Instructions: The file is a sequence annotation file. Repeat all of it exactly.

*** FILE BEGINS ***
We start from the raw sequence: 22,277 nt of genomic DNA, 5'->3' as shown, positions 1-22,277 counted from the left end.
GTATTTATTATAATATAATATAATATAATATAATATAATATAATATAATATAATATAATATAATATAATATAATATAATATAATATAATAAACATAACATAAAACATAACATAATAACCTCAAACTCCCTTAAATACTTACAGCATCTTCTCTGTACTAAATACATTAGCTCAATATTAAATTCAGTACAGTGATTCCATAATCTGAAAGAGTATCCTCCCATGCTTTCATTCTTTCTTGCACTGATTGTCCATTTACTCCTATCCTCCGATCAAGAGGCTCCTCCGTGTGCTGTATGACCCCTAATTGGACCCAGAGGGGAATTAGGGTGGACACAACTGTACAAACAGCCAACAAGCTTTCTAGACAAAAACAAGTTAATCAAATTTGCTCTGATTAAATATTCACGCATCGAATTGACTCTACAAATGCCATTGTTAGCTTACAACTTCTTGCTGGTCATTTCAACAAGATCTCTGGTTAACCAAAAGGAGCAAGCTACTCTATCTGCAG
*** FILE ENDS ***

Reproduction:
We start from the raw sequence: 22,277 nt of genomic DNA, 5'->3' as shown, positions 1-22,277 counted from the left end.
GTATTTATTATAATATAATATAATATAATATAATATAATATAATATAATATAATATAATATAATATAATATAATATAATATAATATAATAAACATAACATAAAACATAACATAATAACCTCAAACTCCCTTAAATACTTACAGCATCTTCTCTGTACTAAATACATTAGCTCAATATTAAATTCAGTACAGTGATTCCATAATCTGAAAGAGTATCCTCCCATGCTTTCATTCTTTCTTGCACTGATTGTCCATTTACTCCTATCCTCCGATCAAGAGGCTCCTCCGTGTGCTGTATGACCCCTAATTGGACCCAGAGGGGAATTAGGGTGGACACAACTGTACAAACAGCCAACAAGCTTTCTAGACAAAAACAAGTTAATCAAATTTGCTCTGATTAAATATTCACGCATCGAATTGACTCTACAAATGCCATTGTTAGCTTACAACTTCTTGCTGGTCATTTCAACAAGATCTCTGGTTAACCAAAAGGAGCAAGCTACTCTATCTGCAG